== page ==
Howard Cook learns lessons of how to deal with Alzheimer's after wife goes missing

KANSAS CITY, Mo. - After days of searching for his missing wife Hellen, Howard Cook says he has learned some hard lessons.

"I thought I was doing a great job taking care of her and watching over her," he said, "Hellen never indicated at any time that she wanted to run away or walk away or whatever up until two or three weeks ago."

He described a few odd instances like waiting during a doctor's appointment where Hellen suddenly walked away. Doctors diagnosed Hellen with Alzheimers disease in 2009. But the last time she wandered off, no one saw her walk away.

Jeff Burns, Md, is trying to find a cure at the University of Kansas Alzheimers Disease Center.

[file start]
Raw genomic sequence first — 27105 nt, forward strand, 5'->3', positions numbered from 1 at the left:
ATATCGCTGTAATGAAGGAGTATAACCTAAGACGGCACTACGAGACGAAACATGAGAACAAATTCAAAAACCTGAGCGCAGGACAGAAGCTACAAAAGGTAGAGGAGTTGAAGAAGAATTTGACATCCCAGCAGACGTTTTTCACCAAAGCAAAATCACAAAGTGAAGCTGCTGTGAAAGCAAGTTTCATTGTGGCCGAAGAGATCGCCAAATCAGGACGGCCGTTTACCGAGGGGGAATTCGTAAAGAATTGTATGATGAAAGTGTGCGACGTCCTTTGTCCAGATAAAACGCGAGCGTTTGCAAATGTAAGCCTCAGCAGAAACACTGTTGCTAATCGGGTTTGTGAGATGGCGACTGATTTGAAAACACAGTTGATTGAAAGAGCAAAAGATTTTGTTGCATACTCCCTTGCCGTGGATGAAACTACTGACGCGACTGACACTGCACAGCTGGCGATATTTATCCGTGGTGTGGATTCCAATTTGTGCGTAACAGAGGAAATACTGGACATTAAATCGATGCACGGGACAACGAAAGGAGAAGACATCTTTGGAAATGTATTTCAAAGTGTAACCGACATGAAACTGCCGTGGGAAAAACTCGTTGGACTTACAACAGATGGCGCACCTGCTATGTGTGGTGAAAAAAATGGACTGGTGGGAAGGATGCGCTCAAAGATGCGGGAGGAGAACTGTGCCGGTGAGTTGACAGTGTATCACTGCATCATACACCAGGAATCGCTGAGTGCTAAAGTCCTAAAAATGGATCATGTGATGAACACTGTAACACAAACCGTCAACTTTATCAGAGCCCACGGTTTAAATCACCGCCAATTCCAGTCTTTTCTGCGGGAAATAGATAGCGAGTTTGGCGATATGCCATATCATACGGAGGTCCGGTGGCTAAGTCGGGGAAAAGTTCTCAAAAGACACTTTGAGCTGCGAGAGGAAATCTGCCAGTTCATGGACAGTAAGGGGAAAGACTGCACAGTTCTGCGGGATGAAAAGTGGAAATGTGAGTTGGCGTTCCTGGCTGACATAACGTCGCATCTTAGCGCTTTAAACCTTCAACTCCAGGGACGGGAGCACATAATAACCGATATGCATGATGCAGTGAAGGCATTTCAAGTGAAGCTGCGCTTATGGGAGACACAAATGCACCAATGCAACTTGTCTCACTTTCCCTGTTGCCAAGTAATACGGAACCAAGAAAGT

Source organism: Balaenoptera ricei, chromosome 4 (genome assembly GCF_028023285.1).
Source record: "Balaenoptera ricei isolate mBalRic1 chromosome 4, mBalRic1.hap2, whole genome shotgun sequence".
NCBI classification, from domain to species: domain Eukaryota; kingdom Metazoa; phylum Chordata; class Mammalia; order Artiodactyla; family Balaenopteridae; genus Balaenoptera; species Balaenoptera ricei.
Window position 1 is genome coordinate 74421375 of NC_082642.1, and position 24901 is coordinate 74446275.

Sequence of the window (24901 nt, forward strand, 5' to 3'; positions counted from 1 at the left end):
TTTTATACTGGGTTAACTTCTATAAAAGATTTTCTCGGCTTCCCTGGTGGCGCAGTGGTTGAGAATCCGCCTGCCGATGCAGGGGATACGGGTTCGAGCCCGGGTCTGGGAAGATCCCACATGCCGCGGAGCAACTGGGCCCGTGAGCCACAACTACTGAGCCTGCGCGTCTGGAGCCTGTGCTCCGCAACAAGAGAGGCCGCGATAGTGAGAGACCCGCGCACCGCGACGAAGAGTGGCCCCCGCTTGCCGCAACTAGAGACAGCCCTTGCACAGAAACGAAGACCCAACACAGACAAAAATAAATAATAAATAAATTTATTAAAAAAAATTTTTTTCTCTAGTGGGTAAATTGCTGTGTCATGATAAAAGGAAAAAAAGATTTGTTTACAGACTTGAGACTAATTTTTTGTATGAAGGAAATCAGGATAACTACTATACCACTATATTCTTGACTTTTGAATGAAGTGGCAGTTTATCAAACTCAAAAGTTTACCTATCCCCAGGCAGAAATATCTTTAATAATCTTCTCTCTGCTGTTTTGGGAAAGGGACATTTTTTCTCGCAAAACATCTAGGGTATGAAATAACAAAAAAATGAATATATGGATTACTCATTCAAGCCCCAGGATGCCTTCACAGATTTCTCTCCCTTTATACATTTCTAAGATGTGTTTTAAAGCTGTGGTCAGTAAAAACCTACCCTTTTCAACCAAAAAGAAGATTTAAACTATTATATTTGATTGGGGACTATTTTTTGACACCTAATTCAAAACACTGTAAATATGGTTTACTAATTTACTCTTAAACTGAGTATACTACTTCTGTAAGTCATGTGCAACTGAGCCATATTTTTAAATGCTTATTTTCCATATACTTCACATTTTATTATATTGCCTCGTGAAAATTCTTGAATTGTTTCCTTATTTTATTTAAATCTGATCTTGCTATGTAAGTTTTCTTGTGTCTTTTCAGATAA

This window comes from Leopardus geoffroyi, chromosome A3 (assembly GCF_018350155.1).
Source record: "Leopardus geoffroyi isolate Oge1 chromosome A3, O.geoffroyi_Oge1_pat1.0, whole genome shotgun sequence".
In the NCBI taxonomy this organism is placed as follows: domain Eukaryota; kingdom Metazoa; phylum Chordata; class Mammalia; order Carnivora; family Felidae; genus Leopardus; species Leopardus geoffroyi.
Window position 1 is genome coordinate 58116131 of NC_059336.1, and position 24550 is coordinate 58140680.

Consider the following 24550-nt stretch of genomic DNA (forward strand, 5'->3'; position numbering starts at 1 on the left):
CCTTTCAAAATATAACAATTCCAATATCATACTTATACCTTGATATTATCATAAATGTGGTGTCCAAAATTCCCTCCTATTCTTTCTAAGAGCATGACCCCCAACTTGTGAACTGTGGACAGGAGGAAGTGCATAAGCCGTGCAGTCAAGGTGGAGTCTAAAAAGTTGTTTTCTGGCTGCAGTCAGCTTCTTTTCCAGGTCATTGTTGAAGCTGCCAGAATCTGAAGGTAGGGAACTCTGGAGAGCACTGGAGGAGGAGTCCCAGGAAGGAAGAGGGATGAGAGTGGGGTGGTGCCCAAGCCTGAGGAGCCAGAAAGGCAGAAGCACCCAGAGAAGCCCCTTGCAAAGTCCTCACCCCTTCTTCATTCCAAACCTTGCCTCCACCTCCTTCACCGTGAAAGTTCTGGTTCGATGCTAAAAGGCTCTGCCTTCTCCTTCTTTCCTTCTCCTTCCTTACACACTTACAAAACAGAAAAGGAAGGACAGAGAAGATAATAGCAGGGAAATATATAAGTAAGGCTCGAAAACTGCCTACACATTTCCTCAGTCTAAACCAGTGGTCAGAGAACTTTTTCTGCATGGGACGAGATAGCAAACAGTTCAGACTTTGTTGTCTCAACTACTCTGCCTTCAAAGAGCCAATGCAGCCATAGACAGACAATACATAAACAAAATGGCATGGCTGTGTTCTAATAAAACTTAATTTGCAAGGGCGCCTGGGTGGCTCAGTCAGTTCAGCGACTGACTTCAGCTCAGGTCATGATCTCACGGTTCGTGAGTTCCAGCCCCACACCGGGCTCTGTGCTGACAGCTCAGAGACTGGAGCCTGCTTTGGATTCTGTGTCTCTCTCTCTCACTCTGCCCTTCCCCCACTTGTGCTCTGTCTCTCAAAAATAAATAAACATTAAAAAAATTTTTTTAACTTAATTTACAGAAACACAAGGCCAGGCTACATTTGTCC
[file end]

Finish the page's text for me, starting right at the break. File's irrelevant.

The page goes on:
"Often people with the middle to later stages of Alzheimers disease might be a little more restless than usual," he said, "Close to 50 percent of people at age 85 and above have Alzheimers disease. So that is an amazing number. At 65 and above, it's about 1 in 8 people," Burns said.

Burns says we are seeing more cases because the biggest part of our population is aging. People at the biggest risk for Alzheimers are 65 and older.

Just last month in Kansas City, Wynona Black, 69, took off in the family car. She suffers from the disease and isn't allowed to drive.

In May, Ellen "Jane" Cates never made it to her Overland Park, Kan., church. Instead, someone found her in Iowa. She suffered dementia.

"They don't' know what they're supposed to be doing. You get lost even in your own home and that sort of anxiety can provoke them to get up and go," Burns said.

But Burns says even the best protection plans can fail. Both Black and Cates were found safe and Howard Cook firmly believes Hellen will be too, making plans for when she comes home.

"I realize now that I'm probably gonna have to have some help," he said.

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